Science & Technology

JHU Cancer Research Buildings I & II - Image 1 JHU Cancer Research Buildings I & II - Image 2 JHU Cancer Research Buildings I & II - Image 3
Science & Technology

JHU Cancer Research Buildings I & II


The David H. Koch Cancer Research Building (CRBII) is the twin sister to the Bunting Blaustein Cancer Research Building (CRBI), both of which were designed by RMF. Standing ten-stories high, this 270,000 SF laboratory research building houses ten floors of support office space, and five-stories of research laboratory floors with a comprehensive 40,000 SF vivarium in the basement of the building. The space above each laboratory floor, including the vivarium, is occupied by an interstitial mechanical and electrical floor. CRBII is the home for research fields including prostate, brain, pancreatic, skin, lung and head and neck cancers.

The Solution

The research building is designed with a very energy intensive, 100% outside air system to support laboratory and vivarium research in the safest manner possible. RMF incorporated enthalpy energy recovery wheels into the design to reduce the demand load to 50% on the heating and 40% on the cooling utilities.

Interstitial floors house all mechanical and electrical terminal end devices to allow complete flexibility when renovating or maintaining the laboratory space below. This was a key element for the School of Medicine’s building criteria, due to the history of accommodating continual change of research and researchers, as the ever changing field of cancer research dictates. These interstitial floors are carefully designed to allow a uniform and organized distribution of laboratory utilities. Each interstitial floor consists of a light weight concrete deck with distribution slots to allow ductwork, piping and conduit to serve each lab space. These engineered slots also allow for future renovations without having to disturb the concrete floor. Air distribution terminal units serving supply, general exhaust and fume hood exhaust were configured for every 2-lab module bays. This provided flexibility in both temperature and pressurization control throughout the building, while the specialized areas such as the vivarium and tissue culture rooms were provided with independent room by room laboratory controllers.

Engineering Highlights

  • 400,000 CFM of variable air volume custom air handling with enthalpy recovery wheels that delivery 100% outside air.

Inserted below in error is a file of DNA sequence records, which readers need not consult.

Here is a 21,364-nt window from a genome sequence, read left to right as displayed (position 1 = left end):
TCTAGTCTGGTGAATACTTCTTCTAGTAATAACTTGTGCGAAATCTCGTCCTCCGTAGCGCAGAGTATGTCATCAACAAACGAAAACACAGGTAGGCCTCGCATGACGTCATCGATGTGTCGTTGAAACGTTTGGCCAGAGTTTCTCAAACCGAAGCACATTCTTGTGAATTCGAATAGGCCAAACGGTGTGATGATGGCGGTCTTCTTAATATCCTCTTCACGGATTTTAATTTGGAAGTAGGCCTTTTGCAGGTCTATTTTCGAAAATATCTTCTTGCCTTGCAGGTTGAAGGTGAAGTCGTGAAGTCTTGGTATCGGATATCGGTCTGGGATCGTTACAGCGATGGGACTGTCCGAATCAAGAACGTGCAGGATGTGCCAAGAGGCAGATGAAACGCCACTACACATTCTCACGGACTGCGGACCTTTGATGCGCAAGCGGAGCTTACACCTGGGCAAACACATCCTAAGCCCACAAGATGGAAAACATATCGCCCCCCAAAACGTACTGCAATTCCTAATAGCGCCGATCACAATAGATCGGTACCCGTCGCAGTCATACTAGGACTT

• 40,000 SF of vivarium space with dedicated air handling systems serving micro isolator racks and supporting equipment.
  • 10,000 SF interconnecting auditorium between CRBI and CRBII.
  • 10,000 SF of laboratory and vivarium BSL-3 space with enhanced filtration and waste kill systems.
  • Occupancy sensors that allow for a controlled lighting and airflow reduction strategy throughout the building.

People & Technology Leveraged

The most advanced energy recovery technology has aided RMF’s design to be energy efficient even with 100% outside air. This is made possible by a 3 angstrom molecular sieve desiccant, which allows for the maximum energy transfer between the exhaust and outside airstreams without contamination. RMF was one of first engineering firms to use such technology and has become very adept at applying this technology where appropriate.

Dual technology occupancy sensors were used to provide lighting reductions during normal business hours as well as after hours. The occupancy sensors also allow emergency light fixtures to remain off when not required. Air terminal units are also controlled through this same trigger point to allow systems to safely modulate down to two (2) air changes per hour during unoccupied modes.

Services Provided

Science & Technology

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9 States
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  • Atlanta, GA
  • Baltimore, MD (headquarters)
  • Boston, MA
  • Charleston, SC
  • Charlotte, NC
  • Columbus, OH
  • Raleigh, NC
  • Salisbury, MD
  • Sarasota, FL
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